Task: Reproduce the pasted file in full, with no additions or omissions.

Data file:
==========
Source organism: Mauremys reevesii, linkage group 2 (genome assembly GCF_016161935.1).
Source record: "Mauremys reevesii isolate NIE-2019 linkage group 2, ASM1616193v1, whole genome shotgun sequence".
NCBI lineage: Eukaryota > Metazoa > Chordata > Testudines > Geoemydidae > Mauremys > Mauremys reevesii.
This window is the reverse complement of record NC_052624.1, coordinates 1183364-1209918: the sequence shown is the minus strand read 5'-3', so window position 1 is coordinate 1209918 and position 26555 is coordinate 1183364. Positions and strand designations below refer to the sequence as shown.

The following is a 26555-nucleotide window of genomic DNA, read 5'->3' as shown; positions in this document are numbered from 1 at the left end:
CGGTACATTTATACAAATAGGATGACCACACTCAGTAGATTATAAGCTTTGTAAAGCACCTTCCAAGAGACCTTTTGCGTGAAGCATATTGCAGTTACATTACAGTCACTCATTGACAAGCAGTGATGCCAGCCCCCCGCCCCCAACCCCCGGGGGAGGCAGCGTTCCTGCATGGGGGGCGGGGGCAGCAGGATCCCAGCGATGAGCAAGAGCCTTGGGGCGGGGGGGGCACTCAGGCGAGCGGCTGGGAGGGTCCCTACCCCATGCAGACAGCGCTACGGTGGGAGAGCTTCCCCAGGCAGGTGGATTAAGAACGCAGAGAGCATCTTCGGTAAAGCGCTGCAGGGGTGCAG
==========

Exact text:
Source organism: Mauremys reevesii, linkage group 2 (genome assembly GCF_016161935.1).
Source record: "Mauremys reevesii isolate NIE-2019 linkage group 2, ASM1616193v1, whole genome shotgun sequence".
NCBI lineage: Eukaryota > Metazoa > Chordata > Testudines > Geoemydidae > Mauremys > Mauremys reevesii.
This window is the reverse complement of record NC_052624.1, coordinates 1183364-1209918: the sequence shown is the minus strand read 5'-3', so window position 1 is coordinate 1209918 and position 26555 is coordinate 1183364. Positions and strand designations below refer to the sequence as shown.

The following is a 26555-nucleotide window of genomic DNA, read 5'->3' as shown; positions in this document are numbered from 1 at the left end:
CGGTACATTTATACAAATAGGATGACCACACTCAGTAGATTATAAGCTTTGTAAAGCACCTTCCAAGAGACCTTTTGCGTGAAGCATATTGCAGTTACATTACAGTCACTCATTGACAAGCAGTGATGCCAGCCCCCCGCCCCCAACCCCCGGGGGAGGCAGCGTTCCTGCATGGGGGGCGGGGGCAGCAGGATCCCAGCGATGAGCAAGAGCCTTGGGGCGGGGGGGGCACTCAGGCGAGCGGCTGGGAGGGTCCCTACCCCATGCAGACAGCGCTACGGTGGGAGAGCTTCCCCAGGCAGGTGGATTAAGAACGCAGAGAGCATCTTCGGTAAAGCGCTGCAGGGGTGCAG